(a film review by Mark R. Leeper)

SAVING LINCOLN is a film by Salvador Litvak. Litvak was the co-writer and director of the Passover comedy WHEN DO WE EAT? (2005). (His wife, Nina Davidovich, was the co-writer for both films. Note: SAVING LINCOLN is not rated but is family-friendly; WHEN DO WE EAT? is R-rated.)

WHEN DO WE EAT? had several sequences with striking visual styles. SAVING LINCOLN is also unusual visually. There are no sets to speak of. Rather all the scenes are set against a background of actual photographs from the time. The closest it comes to having sets would be a few pieces of furniture in the foreground.

Look, it's not Steven Spielberg's LINCOLN, Tom Amandes is no Daniel Day-Lewis. But the visual conceit is unique. Some may say that is because it was not successful, and indeed it never really fools the eye. It is clear the backdrops are backdrops and not physically present sets. Then again, the scene in the taxi in CASABLANCA clearly has rear-projection in the back window, and no one expects a stage play to have fully constructed backdrops. So perhaps one should consider this a filmed stage play with far more settings than the average stage play.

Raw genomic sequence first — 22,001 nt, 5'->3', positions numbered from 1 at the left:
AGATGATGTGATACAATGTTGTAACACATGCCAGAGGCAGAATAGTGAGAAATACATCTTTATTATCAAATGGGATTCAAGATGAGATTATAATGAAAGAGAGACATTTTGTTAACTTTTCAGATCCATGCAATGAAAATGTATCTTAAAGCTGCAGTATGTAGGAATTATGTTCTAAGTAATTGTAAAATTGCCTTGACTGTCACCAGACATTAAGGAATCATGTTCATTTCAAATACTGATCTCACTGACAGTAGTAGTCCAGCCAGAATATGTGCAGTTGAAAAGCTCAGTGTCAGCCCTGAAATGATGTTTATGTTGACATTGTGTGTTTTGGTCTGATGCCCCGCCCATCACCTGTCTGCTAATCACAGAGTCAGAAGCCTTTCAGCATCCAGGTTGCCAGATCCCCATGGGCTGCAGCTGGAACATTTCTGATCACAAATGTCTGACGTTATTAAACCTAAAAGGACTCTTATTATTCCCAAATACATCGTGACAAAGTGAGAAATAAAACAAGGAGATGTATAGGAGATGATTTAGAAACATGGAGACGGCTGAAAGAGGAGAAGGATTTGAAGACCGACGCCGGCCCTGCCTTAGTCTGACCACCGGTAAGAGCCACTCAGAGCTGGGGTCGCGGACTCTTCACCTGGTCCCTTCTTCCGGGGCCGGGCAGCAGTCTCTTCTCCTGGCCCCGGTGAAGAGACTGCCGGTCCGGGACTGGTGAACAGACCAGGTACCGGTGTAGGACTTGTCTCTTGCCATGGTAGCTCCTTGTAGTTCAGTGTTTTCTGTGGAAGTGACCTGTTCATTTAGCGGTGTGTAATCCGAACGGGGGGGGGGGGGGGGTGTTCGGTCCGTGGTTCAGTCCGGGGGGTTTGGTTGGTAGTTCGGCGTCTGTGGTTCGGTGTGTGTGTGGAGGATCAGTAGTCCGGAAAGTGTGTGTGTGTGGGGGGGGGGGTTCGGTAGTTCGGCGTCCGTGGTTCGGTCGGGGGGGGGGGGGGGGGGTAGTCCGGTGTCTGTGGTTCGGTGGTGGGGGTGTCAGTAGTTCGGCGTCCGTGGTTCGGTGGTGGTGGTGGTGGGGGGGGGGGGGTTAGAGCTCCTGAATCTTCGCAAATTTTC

And Litvak covers a lot that everyone else seems to have ignored. Yes, he throws in all the famous quotes (e.g., Lincoln speaking of Grant, "I cannot afford to lose this man. He fights.") But he also has Mrs. Keckley talk about her son, who passed as white to enlist in the Union Army and was killed at Wilson's Creek.

Released theatrically 13 February 2013. Rating: low +1 (-4 to +4), or 6/10.

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					Mark R. Leeper
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